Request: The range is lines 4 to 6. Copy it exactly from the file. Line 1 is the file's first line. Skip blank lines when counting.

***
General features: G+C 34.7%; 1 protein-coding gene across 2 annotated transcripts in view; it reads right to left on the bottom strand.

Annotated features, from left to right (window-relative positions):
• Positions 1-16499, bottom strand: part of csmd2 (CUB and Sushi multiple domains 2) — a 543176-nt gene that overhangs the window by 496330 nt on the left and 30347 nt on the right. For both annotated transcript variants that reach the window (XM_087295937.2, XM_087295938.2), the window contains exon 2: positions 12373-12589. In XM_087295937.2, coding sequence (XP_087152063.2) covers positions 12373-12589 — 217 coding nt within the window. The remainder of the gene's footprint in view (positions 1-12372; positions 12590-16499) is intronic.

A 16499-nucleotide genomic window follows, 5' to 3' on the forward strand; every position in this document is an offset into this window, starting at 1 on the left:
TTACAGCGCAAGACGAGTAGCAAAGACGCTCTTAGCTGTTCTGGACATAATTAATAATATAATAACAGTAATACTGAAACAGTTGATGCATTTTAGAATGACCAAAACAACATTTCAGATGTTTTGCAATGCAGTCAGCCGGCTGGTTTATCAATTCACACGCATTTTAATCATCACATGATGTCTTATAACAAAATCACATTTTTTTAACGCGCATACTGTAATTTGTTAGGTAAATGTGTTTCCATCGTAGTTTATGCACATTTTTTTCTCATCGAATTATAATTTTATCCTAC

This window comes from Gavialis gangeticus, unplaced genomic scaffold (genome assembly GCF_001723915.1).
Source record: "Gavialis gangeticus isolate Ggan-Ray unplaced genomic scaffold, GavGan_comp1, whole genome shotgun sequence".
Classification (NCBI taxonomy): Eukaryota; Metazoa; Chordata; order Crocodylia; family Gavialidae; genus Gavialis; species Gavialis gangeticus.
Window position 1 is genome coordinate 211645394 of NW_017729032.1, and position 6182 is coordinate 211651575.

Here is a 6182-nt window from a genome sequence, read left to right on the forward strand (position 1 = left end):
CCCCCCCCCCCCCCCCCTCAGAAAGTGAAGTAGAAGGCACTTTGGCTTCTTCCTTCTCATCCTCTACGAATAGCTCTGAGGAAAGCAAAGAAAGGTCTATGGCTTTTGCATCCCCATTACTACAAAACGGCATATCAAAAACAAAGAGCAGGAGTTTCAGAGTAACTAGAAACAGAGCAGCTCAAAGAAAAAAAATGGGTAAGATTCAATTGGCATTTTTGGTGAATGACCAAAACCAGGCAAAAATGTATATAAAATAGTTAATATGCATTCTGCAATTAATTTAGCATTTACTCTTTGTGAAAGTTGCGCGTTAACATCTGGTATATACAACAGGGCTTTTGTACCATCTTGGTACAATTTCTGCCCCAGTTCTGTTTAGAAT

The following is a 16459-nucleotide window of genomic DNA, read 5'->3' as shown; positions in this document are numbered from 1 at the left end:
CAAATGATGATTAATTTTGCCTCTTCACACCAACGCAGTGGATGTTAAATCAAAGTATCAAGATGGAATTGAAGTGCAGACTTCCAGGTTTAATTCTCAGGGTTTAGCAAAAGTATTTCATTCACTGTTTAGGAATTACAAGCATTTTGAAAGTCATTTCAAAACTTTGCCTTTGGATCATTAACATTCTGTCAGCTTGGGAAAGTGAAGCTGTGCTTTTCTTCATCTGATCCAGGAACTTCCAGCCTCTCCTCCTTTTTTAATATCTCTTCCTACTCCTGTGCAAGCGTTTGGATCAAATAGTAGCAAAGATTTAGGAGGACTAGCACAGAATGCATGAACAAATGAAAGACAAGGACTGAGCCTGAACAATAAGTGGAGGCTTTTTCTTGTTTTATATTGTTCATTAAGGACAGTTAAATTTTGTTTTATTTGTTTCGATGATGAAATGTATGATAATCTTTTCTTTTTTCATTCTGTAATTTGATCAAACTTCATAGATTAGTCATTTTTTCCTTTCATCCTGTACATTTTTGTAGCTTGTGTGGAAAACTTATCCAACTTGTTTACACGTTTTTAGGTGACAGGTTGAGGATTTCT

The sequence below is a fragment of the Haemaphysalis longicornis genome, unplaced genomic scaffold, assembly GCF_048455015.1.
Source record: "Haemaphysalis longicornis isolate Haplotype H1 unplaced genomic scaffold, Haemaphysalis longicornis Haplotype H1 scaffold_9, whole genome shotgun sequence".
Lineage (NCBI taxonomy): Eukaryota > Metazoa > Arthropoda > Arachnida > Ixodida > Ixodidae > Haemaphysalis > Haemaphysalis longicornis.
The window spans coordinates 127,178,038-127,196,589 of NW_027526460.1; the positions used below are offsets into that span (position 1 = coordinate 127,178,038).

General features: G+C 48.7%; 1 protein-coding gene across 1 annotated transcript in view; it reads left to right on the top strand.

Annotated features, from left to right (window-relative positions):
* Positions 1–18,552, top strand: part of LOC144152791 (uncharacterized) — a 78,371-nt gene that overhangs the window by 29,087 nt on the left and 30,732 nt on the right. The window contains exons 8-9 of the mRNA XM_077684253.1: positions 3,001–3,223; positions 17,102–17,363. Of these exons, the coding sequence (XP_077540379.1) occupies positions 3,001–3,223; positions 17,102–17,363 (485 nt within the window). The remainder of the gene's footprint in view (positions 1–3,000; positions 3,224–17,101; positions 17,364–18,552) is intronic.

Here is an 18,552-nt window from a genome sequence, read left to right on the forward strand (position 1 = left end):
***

A 16499-nucleotide genomic window follows, 5' to 3' on the forward strand; every position in this document is an offset into this window, starting at 1 on the left:
TTACAGCGCAAGACGAGTAGCAAAGACGCTCTTAGCTGTTCTGGACATAATTAATAATATAATAACAGTAATACTGAAACAGTTGATGCATTTTAGAATGACCAAAACAACATTTCAGATGTTTTGCAATGCAGTCAGCCGGCTGGTTTATCAATTCACACGCATTTTAATCATCACATGATGTCTTATAACAAAATCACATTTTTTTAACGCGCATACTGTAATTTGTTAGGTAAATGTGTTTCCATCGTAGTTTATGCACATTTTTTTCTCATCGAATTATAATTTTATCCTAC

This window comes from Gavialis gangeticus, unplaced genomic scaffold (genome assembly GCF_001723915.1).